The genus Aptostichus is part of the group of spiders known under the colloquial name trapdoor spiders. These arachnids live in underground burrows that can be closed by cork-like or hinged doors. The species Aptostichus sarlacc, named after the Tatooine predator that also lives in an underground barrow, occurs in California, and is also known as the Sarlacc trapdoor spider. It is a rare species that is only known from two specimens collected in the Mojave Desert.


8. Agathidium vaderi
Black, round, and shiny. That is what triggered entomologists Miller and Wheeler to name this member of the family Leiodidae after the dark side villain Darth Vader. Agathidium vaderi is a slime-mold beetle that feeds on fungi that grows on rotting plant or animal material. Not really behavior suitable for a Dark Lord. In the same publication, other beetles from the genus Agathidium, which occurs in North and Central America, were named after United States politicians.

9. Darthvaderum greensladeae
Darth Vader, like Yoda, is in the privileged position to have three species named after him. In addition to a wasp (4) and a beetle (8), there is also a rather ominous looking mite from Australia. When studying orbatid mites under the scanning electron microscope in 1996, Hunt “immediately thought of Darth Vader, evil antihero of Star Wars”. That is why he named the newly discovered genus, which only holds the species Darthvaderum greensladeae, after the Dark Lord.


10. Midichloria mitochondrii
The bacteria Midichloria mitochondrii is a proteobacteria from the order Rickettsiales, who are known only to survive as intracellular endosymbionts (living in the cells of other beings). This particular species lives in the ovaries of female ticks of the species Ixodes ricinus, where it resides inside mitochondria. They have been named after the Midi-chlorians, the microscopic symbionts known in the Star Wars universe. The interaction of Midichloria mitochondrii with its host is currently unknown, but it probably does not grant the ticks with the ability to tap into Force.


  • 1: Armbruster JW, Werneke DC, Tan M (2015) Three new species of saddled loricariid catfishes, and a review of Hemiancistrus, Peckoltia, and allied genera (Siluriformes). ZooKeys 480: 97-123. (open access)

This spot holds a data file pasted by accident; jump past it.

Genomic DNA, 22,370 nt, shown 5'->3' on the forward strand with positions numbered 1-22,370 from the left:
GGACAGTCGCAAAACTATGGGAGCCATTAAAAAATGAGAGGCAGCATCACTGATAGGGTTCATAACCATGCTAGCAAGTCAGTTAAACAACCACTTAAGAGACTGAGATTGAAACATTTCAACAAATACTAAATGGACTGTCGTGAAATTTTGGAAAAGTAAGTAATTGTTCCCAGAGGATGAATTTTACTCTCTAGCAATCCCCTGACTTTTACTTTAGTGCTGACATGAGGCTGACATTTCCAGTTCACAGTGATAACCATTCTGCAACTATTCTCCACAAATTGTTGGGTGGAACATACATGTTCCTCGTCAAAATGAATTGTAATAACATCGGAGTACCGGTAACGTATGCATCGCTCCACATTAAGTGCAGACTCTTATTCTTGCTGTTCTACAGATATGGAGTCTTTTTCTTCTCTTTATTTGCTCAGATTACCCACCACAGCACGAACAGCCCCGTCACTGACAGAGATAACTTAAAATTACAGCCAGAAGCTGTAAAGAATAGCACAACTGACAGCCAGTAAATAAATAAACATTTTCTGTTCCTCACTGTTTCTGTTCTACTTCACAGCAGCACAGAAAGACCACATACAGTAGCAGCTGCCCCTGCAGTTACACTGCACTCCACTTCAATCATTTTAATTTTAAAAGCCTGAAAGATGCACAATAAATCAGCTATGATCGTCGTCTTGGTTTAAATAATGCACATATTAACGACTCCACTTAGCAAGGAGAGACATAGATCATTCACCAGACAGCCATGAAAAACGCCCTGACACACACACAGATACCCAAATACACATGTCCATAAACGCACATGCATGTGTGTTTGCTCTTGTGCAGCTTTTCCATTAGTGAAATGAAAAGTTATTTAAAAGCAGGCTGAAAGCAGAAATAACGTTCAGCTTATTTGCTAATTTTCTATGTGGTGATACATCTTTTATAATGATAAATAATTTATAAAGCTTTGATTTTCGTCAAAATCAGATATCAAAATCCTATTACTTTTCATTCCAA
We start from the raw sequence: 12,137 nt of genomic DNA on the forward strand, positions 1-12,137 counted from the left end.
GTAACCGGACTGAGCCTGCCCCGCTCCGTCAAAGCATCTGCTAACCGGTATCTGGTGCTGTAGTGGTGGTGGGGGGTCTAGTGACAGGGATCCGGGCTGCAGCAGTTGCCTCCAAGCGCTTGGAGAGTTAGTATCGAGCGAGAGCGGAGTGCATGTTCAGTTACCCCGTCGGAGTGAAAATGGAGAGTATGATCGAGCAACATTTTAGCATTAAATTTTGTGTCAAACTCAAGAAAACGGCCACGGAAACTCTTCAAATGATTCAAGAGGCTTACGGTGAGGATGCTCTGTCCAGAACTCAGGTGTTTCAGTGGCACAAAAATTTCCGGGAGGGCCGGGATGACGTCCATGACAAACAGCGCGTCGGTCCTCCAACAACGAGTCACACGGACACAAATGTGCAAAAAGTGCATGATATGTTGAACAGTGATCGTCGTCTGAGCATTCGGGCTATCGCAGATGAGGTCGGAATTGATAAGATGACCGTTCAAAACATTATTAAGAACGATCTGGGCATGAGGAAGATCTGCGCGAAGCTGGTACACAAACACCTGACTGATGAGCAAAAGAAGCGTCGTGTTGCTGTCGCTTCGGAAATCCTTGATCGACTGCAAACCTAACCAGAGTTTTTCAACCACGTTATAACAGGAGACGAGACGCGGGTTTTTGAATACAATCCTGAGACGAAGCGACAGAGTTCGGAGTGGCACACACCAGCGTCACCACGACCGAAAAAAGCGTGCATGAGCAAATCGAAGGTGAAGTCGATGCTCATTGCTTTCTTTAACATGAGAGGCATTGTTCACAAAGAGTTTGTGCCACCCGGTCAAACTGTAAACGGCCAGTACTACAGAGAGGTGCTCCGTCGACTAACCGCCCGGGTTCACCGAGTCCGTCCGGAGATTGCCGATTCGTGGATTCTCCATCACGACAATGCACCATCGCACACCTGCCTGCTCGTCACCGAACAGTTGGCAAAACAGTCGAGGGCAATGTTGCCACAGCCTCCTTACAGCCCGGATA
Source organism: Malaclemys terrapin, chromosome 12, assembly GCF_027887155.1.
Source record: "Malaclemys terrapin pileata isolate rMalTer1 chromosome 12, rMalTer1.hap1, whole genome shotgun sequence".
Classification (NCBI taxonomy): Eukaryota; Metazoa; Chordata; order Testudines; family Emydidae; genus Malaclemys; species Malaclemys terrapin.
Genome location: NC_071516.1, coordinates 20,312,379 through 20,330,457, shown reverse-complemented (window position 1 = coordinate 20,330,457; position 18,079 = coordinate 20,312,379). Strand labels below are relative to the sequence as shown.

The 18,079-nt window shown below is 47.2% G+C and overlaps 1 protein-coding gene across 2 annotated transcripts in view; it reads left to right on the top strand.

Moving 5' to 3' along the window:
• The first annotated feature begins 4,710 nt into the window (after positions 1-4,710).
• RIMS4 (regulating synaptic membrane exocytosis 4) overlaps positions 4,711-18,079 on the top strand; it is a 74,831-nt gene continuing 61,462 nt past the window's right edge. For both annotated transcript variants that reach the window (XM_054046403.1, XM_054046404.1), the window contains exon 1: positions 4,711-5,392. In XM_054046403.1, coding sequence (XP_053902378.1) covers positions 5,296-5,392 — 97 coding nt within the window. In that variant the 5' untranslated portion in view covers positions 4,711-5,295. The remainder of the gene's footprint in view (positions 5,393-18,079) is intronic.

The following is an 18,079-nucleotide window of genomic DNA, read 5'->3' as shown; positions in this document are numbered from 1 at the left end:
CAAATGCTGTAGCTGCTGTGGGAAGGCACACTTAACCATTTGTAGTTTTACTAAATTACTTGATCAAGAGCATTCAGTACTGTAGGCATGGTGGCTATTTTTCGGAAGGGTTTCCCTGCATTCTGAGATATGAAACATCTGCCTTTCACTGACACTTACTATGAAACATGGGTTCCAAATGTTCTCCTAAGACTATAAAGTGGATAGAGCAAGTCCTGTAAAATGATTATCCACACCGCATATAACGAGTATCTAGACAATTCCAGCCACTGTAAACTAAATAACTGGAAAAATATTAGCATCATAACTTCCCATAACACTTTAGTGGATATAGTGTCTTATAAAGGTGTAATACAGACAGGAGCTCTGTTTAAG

• 2: Turvey ST (2005) Agnostid trilobites from the Arenig-Llanvirn of South China. Transactions of the Royal Society of Edinburgh: Earth Sciences 95 (3-4): 527-542. (abstract)
  • 3: Hita Garcia F, Fisher BL (2012) The ant genus Tetramorium Mayr (Hymenoptera: Formicidae) in the Malagasy region — taxonomic revision of the T. kelleri and T. tortuosum species groups. Zootaxa 3592: 1-85. (open access)
  • 4: Menke AS, Vincent DL (1983) Review of the genus Polemistus in the new world (Hymenoptera: Sphecidae). Pan-Pacific Entomologist.
  • 5: Priede IG, et al. (2012) Observations on torquaratorid acorn worms (Hemichordata, Enteropneusta) from the North Atlantic with descriptions of a new genus and three new species. Invertebrate Biology 131(3): 244-257. (abstract)
  • 6: Markham JC, Boyko CB (2003) A new species of Albunione Markham & Boyko, 1999 (Crustacea: Isopoda: Bopyridae: Pseudioninae) from Taiwan. American Museum Novitates 3410: 1-7. (open access)
  • 7: Bond JE (2012) Phylogenetic treatment and taxonomic revision of the trapdoor spider genus Aptostichus Simon (Araneae, Mygalomorphae, Euctenizidae). ZooKeys, 252: 1-209. (open access)
  • 8: Miller KB, Wheeler QD (2005) Slime-mold beetles of the genus Agathidium Panzer in North and Central America, part II (Coleoptera: Leiodidae). Bulletin of the American Museum of Natural History 291(1): 1-167. (open access)
  • 9: Hunt GS (1996) Description of predominantly arboreal plateremaeoid mites from eastern Australia (Acarina: Cryptostigmata: Plateremaeoidea). Records of the Australian Museum, 48(3): 303-324. (open access)
  • 10: Sassera D, Beninati T, Bandi C, Bouman EA, Sacchi L, Fabbi M, Lo N (2006) Candidatus Midichloria mitochondrii, an endosymbiont of the tick Ixodes ricinus with a unique intramitochondrial lifestyle. International Journal of Systematic and Evolutionary Microbiology. 56(11): 2535-40. (abstract)


Kevin Beentjes (Wild Whiphid) is a molecular biologist working at the Dutch natural history museum. He is an editor for TeeKay-421, an administrator for Yodapedia, and fascinated with the myriad of alien life forms, in that galaxy far, far away.